A couple weeks ago I was enjoying a glass of wine with a friend I had not seen in a few months, and our conversation eventually turned to pool. Imagine that! He had been following my pool progress over the last couple of years, and he asked me the following question: “Why do you miss?” I immediately gave him the following canned answers: “Because I don’t concentrate, because I don’t think three shots ahead, because I make bad decisions when choosing between an aggressive shot versus a safety, because I get in a hurry and I sacrifice my fundamentals, because I hit the balls too hard, because… because… because…”
After satisfying him with my supposedly well thought out answers, our conversation went on to other topics; however, my analytical mind was stuck in an infinite loop: was my response really accurate? Sure, all of my responses were valid responses, but I didn’t feel like I was being honest with him and telling him the truth. WHY DO I MISS? REALLY?
If I’m on a mission to transform myself and my game, shouldn’t I know the answer? Shouldn’t I be confident in my response? You would think so; however, I wasn’t really sure why I missed shots. In my response to him, I had merely taken some facts that I knew to be true and in one broad stroke painted the best possible answer I could come up with. I was being intellectually dishonest. The truth is, I don’t know why I miss.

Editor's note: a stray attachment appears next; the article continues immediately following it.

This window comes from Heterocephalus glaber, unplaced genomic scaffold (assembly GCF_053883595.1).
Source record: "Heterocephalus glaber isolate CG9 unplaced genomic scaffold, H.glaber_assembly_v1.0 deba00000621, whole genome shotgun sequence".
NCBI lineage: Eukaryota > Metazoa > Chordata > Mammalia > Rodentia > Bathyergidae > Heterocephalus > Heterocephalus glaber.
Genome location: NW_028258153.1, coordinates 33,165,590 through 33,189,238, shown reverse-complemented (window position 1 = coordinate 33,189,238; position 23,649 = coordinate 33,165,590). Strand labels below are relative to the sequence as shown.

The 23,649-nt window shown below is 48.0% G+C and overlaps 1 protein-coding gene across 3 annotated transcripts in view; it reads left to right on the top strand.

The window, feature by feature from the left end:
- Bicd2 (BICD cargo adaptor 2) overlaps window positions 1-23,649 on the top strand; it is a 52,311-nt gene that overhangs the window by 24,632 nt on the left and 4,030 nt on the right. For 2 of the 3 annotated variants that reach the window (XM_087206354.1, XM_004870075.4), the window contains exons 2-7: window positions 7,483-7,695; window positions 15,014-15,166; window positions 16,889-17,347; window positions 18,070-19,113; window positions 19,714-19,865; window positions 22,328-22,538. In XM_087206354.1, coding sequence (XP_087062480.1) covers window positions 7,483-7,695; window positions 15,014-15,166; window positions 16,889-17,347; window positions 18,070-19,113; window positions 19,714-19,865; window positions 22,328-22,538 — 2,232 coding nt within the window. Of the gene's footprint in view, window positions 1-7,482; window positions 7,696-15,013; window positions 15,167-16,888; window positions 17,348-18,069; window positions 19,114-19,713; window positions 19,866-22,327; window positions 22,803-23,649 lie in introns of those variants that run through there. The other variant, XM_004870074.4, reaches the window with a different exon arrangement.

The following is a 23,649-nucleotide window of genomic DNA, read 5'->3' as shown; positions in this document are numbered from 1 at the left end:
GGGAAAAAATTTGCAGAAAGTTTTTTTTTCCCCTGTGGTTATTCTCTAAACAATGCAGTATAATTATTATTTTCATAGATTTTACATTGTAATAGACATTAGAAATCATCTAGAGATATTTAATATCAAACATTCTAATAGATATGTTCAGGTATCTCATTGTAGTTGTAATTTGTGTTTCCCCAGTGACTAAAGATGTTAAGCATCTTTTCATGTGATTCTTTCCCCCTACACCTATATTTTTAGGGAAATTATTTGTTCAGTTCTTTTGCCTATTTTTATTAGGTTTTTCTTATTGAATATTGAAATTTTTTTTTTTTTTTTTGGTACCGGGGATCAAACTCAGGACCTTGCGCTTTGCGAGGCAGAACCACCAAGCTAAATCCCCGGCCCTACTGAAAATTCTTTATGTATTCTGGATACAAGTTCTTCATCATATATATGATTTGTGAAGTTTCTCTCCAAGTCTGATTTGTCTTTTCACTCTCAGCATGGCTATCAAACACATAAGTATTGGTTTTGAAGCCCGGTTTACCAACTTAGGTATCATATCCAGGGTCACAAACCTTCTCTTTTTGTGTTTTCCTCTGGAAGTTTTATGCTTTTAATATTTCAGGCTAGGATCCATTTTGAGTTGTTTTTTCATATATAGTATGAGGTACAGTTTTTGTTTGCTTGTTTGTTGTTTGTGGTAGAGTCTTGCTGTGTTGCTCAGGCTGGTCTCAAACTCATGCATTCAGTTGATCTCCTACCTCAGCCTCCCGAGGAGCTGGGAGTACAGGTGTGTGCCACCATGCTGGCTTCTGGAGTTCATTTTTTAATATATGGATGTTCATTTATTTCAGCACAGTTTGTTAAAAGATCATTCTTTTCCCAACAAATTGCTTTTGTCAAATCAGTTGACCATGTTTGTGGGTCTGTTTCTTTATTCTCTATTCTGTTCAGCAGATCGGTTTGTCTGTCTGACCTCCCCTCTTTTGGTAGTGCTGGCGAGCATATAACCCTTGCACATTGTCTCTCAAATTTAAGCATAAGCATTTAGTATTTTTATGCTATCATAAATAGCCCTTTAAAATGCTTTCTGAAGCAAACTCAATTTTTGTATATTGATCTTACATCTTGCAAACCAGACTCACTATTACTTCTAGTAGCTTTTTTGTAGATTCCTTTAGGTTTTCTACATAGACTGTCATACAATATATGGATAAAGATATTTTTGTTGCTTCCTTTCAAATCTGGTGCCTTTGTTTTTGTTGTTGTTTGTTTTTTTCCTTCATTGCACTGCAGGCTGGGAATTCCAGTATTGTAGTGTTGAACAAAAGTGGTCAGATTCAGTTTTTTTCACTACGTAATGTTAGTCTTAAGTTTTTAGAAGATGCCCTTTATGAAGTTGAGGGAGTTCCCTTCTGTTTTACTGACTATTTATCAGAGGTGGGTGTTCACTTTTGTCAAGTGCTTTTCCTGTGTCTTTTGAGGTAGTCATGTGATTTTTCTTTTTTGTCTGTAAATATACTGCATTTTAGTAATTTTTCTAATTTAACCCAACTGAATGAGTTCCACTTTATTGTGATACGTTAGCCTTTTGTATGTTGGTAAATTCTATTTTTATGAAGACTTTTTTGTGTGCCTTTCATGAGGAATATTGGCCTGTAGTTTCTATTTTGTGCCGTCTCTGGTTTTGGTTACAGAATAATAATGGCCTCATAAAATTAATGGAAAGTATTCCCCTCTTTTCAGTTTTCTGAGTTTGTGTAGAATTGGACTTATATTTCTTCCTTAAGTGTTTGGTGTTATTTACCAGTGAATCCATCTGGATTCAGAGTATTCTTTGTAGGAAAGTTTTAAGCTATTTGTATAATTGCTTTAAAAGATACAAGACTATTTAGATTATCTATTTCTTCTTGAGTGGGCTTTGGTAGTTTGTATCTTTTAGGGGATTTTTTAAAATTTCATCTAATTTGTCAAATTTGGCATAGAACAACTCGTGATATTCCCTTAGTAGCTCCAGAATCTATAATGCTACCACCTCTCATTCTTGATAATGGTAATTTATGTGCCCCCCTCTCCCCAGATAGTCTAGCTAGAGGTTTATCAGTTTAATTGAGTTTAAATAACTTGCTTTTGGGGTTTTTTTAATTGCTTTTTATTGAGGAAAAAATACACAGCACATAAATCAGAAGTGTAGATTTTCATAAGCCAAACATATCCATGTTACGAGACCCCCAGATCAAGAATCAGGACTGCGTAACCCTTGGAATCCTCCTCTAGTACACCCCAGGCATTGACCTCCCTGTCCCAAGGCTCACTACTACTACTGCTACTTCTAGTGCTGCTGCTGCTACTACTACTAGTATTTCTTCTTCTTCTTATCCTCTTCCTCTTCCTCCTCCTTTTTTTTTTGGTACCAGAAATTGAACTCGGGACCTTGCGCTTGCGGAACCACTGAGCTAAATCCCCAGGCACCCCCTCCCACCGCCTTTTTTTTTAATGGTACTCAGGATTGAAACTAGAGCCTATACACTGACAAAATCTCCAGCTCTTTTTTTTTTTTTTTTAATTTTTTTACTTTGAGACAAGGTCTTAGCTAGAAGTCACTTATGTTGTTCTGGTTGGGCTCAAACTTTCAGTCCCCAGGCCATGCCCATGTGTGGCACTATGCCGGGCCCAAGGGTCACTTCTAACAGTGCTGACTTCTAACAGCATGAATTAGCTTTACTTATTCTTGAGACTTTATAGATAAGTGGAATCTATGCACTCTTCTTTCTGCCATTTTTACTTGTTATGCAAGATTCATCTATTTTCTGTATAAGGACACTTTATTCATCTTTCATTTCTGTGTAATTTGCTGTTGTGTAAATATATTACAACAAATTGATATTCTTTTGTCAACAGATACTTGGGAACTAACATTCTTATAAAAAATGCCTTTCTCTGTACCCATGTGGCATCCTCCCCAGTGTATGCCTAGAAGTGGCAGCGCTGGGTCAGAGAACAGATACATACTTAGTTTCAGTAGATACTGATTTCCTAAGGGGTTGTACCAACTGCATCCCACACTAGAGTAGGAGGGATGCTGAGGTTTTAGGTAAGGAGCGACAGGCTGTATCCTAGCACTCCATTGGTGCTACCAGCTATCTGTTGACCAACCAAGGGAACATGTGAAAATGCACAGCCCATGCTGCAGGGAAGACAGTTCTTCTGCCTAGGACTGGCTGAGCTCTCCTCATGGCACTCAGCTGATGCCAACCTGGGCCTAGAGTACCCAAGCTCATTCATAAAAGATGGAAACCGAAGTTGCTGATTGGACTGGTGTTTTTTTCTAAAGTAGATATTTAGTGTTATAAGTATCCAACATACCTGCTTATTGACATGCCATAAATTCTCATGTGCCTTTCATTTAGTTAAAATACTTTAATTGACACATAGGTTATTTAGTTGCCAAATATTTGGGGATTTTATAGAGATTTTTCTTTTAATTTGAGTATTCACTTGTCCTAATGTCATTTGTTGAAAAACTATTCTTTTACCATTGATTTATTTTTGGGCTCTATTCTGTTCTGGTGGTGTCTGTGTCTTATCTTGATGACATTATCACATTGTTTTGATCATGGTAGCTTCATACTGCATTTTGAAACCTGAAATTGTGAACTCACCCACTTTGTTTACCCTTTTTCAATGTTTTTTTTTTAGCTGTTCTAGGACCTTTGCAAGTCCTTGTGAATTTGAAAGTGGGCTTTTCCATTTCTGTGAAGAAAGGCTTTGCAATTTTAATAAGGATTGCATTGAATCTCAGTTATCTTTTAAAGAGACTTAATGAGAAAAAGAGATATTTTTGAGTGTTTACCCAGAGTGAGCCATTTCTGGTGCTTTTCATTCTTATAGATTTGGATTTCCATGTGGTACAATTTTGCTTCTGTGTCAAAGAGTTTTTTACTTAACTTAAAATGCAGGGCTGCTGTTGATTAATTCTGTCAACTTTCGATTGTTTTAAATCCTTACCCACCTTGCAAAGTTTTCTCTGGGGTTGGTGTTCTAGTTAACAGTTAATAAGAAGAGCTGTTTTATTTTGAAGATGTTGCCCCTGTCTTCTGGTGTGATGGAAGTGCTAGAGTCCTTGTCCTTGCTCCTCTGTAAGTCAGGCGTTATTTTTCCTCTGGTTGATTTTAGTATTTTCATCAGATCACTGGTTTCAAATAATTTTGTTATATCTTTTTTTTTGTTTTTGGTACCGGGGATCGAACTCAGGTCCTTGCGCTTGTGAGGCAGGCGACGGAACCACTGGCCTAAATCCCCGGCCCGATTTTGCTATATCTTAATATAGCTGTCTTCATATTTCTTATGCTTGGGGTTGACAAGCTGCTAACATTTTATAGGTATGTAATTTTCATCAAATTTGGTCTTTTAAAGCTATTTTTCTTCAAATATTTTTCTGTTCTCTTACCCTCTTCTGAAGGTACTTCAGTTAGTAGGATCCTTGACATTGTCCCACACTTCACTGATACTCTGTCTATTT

It’s time to change that. I’ve designated today as an official “pool day” for me. I’ll be practicing at California Billiards most of the day with one primary goal in my mind: I need to figure out why I miss shots. It’s time to take some of my own advice: (1) practice thoughtfully (with purpose) and (2) take notes. My plan for the day is to take notes every time I miss a shot to document why I missed the shot. With my background in statistics and process improvement, I’m quite certain my post practice analysis will identify trends and factors that are contributing to my goofs. I’ll use that knowledge to plan future practice sessions to focus exclusively on those items and try to reduce or eliminate them entirely. Because I’m such a data analysis geek, I’ll be happy to share the results with you…I might even provide a graph or two! I’m sure you can’t wait. Ha!
Mike, may I suggest video taping your practice session so that you can watch it later to ‘see’ what went wrong?
Mike, I have been following you (Google Reader) since you were mentioned on that talent blog. Much appreciate you sharing. Thanks.
Ashwin is on target here.
We use video for sales training/ coaching and it is the person on video who learns the most from their own feedback.
Thanks for the reading my blog and thanks for the comment! It sounds like you and Ashwin are in agreement: I need to dust off the video recorder and spend some time recording and reviewing. Thanks for the input!
“There was no pocket there” 🙂